The third feature observable in Figure 3b is the irregular gradient of mortality levels according to the education of females. This anomaly refers to the lowest education levels—basic and vocational. In particular, at higher ages (above 45), the level of mortality of females with basic education is lower in comparison with females with vocational education. There could be long discussions about the reasons for this anomaly; however, in general, it is assumed that this specificity could be tied to worse working conditions of females with vocational education in comparison with their less educated counterparts. Those females (with vocational education) worked more often manually in physically demanding jobs, in factories with substandard working conditions. On the other side, females with basic education worked more often in better conditions—as housewives, cleaners, etc.

Because the main goal of the study is to model possible changes of the education structure and their impact for the mortality changes, it is necessary to describe briefly the initial education structure of the population. The population structure by gender, age, and education attainment from the 2011 population census is shown in Figure 4. From the population pyramid, many important differences could be pointed out. There is a clear increase in the proportion of the population with tertiary education with decreasing age. In the youngest age groups, the proportion of tertiary educated reached 22% for females and 18% for males. On the other side, with increasing age, the proportion of the population with only basic education rises, especially for females. At the highest age group (75–79 years), almost 50% of females had only basic education. In the case of males, the proportion was significantly lower—less than 20% at the oldest age groups and around 10% for the middle ages, and for the youngest age groups, the proportion was even lower. The most common education level for males is the vocational one (almost 50% share).

Figure 4.

Czech Republic, population structure by gender, age, and education from the census 2011, ages 30–79 years.


6. Model scenarios: shifting population or death rates by education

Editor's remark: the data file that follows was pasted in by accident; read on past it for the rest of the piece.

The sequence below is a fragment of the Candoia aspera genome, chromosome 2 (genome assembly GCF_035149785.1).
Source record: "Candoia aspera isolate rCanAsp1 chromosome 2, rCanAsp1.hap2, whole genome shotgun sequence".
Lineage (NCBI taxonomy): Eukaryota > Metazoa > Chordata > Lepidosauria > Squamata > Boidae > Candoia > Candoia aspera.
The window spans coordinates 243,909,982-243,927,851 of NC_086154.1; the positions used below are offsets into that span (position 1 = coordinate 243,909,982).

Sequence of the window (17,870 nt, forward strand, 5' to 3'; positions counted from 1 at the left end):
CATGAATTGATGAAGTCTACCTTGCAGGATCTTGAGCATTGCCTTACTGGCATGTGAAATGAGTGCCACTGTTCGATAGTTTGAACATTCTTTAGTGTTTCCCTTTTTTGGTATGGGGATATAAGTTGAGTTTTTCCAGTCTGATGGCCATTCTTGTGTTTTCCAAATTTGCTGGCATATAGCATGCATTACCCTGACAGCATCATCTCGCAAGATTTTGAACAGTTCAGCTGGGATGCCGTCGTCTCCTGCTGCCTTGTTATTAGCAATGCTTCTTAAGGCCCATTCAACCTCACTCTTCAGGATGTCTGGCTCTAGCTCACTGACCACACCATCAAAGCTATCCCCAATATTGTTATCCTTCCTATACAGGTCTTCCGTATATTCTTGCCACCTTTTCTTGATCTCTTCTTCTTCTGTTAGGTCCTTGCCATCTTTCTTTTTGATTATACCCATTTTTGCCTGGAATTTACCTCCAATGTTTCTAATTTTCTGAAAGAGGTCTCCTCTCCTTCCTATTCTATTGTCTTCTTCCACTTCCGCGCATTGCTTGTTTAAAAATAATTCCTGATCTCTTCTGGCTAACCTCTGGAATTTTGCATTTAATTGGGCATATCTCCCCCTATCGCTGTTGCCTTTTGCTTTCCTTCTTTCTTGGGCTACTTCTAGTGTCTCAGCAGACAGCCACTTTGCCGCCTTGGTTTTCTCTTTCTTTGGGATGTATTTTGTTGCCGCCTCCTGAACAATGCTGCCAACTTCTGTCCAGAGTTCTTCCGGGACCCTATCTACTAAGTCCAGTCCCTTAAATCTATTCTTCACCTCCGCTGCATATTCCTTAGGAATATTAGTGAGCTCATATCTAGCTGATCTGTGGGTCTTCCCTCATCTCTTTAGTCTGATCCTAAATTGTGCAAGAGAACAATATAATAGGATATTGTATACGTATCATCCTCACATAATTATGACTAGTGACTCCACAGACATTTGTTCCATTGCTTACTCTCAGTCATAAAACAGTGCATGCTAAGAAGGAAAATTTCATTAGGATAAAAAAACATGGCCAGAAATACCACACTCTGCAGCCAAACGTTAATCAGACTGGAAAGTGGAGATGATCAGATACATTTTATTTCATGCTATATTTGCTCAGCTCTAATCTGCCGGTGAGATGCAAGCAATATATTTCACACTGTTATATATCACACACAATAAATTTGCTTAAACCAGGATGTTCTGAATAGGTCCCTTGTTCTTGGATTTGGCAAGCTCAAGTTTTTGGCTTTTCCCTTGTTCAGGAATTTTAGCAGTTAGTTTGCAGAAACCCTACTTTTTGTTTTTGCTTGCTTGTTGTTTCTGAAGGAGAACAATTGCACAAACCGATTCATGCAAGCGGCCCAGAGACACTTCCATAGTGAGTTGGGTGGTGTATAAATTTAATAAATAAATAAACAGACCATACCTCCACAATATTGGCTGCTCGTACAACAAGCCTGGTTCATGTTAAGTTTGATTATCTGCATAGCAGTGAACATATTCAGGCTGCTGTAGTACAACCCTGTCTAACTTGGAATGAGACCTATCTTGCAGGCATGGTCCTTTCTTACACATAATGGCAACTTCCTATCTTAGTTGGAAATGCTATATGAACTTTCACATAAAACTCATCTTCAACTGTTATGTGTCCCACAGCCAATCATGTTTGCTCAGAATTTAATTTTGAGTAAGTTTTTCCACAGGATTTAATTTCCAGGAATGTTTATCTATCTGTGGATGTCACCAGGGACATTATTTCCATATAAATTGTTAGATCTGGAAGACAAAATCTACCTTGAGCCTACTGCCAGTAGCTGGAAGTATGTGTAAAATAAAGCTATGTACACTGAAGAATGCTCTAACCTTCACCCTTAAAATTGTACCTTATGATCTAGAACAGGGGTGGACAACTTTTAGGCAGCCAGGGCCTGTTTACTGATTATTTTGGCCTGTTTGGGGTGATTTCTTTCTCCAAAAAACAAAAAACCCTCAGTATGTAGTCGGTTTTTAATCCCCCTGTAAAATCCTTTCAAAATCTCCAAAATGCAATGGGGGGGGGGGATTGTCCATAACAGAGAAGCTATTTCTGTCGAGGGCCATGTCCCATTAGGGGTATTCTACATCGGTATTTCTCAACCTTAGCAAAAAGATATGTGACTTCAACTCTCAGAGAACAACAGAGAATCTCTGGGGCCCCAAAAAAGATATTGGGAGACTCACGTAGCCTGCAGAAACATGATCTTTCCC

As was described in previous parts of the chapter, mortality in the Czech Republic is significantly different according to various levels of education. The aim of the following analysis was to transform the possible future changes of the education population structure or mortality rates into potential changes in temporary life expectancy. There are three different model scenarios defined with the purpose to illustrate the theoretically possible impacts on overall mortality caused by the changes in the education structure.

6.1. Scenario 1

The first model scenario could be indicated as a reference model. In this model, we suppose the education, gender, and age structures to remain unchanged. The population structure by education, gender, and age is that from the census 2011 (adjusted for January 1, 2011) and deaths rates those observed in the period 2009–2012. The population structure is graphically expressed by the population pyramid in Figure 4 and mortality rates by education in Figure 3a and b.

The education structure from the 2011 census is characterized by a large proportion of people with only basic education at higher ages, especially for females. For males at the highest age groups, the proportion of basic education was only around 18% (in comparison to the proportion for females at the highest ages, which was almost 50%). At the youngest ages, the proportion of people with basic education decreased to only 7% for both the sexes. The largest proportion of males reached the vocational education (40–50% and this proportion is nearly invariant also at lower ages, except the youngest age group). For females, the vocational education was the second of importance at ages 65 and older. Women aged 30–49 most frequently had the secondary education. Moreover, for females, the proportion of basic education rapidly decreased from the highest age groups to the youngest ones and the proportion of secondary and university graduates increased with decreasing age. For males, almost the same trends can be depicted (see Figure 4).

6.2. Scenario 2

The second model scenario is characterized by only changes among people with the lowest levels of education. In this scenario, we suppose that 60% of males with only basic education will be moved into the higher category—vocational education. This assumption, in fact, reflects the decrease in the proportion of basic education with decreasing age as well as the high importance of vocational education among males.

For females, we suppose that 60% of females with basic and vocational education will move into the secondary education. Also, in this case, the reason for this assumption could be found in the decrease of the proportion of basic education with decreasing age and moreover the significant increase of the proportion of females with secondary education.